Chronic obstructive pulmonary disease (COPD) is a heterogeneous disease that is characterized by chronic airflow limitation. Unraveling of this heterogeneity is challenging but important, because it might enable more accurate diagnosis and treatment. Because spirometry cannot distinguish between the different contributing pathways of airflow limitation, and visual scoring is time-consuming and prone to observer variability, other techniques are sought to start this phenotyping process. Quantitative computed tomography (CT) is a promising technique, because current CT technology is able to quantify emphysema, air trapping, and large airway wall dimensions. This review focuses on CT quantification techniques of COPD disease components and their current status and role in phenotyping COPD.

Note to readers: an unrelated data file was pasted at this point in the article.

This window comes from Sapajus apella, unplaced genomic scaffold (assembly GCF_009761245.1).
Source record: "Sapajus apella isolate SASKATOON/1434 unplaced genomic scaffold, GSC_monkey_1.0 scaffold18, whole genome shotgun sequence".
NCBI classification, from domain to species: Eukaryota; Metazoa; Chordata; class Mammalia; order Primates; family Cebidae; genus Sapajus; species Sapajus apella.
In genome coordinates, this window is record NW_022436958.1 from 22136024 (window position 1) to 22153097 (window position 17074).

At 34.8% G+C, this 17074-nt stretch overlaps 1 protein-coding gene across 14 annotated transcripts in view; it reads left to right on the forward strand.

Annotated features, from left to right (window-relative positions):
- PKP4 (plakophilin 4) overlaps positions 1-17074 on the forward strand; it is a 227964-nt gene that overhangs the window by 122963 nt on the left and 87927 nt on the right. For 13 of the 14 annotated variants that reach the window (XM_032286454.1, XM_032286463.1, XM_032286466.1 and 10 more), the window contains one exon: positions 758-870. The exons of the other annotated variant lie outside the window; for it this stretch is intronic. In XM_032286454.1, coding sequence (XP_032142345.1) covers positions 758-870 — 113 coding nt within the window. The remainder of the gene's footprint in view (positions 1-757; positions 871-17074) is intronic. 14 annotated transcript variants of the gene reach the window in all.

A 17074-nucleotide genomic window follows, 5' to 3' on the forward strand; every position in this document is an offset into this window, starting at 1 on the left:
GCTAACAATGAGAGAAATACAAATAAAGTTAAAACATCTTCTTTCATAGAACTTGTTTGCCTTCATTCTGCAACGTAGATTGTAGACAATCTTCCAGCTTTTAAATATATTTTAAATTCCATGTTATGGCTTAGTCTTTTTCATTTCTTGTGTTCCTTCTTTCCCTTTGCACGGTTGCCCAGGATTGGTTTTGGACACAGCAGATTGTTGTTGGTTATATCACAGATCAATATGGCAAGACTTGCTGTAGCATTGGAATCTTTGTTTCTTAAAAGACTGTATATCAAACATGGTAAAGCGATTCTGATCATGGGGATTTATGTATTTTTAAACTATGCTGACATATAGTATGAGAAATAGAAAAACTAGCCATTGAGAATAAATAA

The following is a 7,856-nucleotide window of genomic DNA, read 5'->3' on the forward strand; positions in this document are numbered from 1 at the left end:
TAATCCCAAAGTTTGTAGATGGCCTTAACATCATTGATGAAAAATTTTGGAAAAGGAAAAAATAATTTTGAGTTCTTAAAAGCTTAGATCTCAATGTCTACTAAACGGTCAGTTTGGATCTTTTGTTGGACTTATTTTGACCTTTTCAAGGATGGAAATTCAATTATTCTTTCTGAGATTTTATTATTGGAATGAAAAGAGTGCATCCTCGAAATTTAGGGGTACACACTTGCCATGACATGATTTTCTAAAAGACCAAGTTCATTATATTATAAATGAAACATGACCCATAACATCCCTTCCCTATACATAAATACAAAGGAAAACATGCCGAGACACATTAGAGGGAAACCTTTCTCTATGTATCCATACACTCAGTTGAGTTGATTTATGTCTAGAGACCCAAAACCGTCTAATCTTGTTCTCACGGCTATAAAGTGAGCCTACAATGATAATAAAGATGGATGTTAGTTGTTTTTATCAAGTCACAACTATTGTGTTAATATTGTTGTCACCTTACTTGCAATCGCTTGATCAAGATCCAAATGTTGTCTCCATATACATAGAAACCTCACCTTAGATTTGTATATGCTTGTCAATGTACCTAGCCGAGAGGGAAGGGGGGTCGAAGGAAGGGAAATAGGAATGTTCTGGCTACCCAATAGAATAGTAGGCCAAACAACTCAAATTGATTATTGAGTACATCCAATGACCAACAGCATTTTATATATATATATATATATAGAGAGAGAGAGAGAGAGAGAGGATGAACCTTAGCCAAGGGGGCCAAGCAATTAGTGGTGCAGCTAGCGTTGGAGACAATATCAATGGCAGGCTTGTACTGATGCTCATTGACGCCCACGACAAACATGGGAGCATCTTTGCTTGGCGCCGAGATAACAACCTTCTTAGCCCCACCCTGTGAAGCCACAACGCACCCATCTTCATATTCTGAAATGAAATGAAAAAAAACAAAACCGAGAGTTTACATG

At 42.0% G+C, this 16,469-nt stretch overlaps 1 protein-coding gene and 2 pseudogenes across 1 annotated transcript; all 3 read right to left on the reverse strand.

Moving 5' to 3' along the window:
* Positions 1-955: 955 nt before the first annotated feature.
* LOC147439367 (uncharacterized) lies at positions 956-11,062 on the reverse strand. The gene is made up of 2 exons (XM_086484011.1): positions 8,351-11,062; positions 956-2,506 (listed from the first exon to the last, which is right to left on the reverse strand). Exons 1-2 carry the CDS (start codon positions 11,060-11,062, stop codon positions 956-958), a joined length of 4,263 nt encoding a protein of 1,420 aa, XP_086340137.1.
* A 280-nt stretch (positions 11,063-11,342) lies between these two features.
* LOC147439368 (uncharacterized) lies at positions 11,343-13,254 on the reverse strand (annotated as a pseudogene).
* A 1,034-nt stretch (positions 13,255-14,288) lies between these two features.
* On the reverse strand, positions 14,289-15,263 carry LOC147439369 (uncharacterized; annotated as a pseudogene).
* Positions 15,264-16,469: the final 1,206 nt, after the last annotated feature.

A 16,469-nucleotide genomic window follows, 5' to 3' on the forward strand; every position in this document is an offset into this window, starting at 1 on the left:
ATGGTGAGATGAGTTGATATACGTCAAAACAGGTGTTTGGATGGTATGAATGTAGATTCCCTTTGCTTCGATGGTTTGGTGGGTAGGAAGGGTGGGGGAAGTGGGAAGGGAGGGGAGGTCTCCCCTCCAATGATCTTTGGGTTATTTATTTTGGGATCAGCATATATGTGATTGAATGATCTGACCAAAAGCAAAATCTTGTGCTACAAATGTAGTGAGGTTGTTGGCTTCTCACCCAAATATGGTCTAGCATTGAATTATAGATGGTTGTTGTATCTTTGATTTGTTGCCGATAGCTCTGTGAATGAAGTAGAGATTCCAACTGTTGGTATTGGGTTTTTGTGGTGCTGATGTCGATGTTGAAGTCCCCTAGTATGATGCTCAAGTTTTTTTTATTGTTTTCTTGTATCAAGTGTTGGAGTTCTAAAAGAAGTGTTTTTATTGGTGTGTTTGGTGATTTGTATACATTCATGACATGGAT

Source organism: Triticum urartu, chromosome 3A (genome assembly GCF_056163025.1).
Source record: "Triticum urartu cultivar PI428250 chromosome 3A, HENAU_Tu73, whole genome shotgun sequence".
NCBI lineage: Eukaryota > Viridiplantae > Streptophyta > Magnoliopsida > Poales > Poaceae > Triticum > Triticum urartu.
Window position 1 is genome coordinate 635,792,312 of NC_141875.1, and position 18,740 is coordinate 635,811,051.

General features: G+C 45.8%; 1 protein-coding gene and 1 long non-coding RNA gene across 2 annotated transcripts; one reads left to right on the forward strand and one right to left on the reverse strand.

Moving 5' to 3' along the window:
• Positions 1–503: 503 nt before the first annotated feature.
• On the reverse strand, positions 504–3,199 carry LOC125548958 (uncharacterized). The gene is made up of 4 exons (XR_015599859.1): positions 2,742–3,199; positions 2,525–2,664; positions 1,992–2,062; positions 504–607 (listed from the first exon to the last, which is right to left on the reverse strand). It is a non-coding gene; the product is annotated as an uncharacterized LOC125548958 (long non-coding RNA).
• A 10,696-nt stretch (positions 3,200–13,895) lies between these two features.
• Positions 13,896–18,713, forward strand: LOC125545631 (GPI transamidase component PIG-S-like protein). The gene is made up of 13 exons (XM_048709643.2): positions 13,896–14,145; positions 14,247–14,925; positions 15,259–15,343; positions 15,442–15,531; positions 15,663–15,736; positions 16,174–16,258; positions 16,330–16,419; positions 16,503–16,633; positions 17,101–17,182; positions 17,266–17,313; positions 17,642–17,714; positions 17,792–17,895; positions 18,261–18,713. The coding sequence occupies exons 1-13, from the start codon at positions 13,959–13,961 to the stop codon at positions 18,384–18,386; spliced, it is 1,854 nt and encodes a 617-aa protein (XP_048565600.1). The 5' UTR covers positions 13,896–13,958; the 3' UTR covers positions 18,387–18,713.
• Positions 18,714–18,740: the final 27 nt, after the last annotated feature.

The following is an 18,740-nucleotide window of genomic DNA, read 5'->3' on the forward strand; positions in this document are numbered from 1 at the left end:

Quantitative Computed Tomography in COPD: Possibilities and Limitations
O. Mets, P. de Jong, B. van Ginneken, H. Gietema and J. Lammers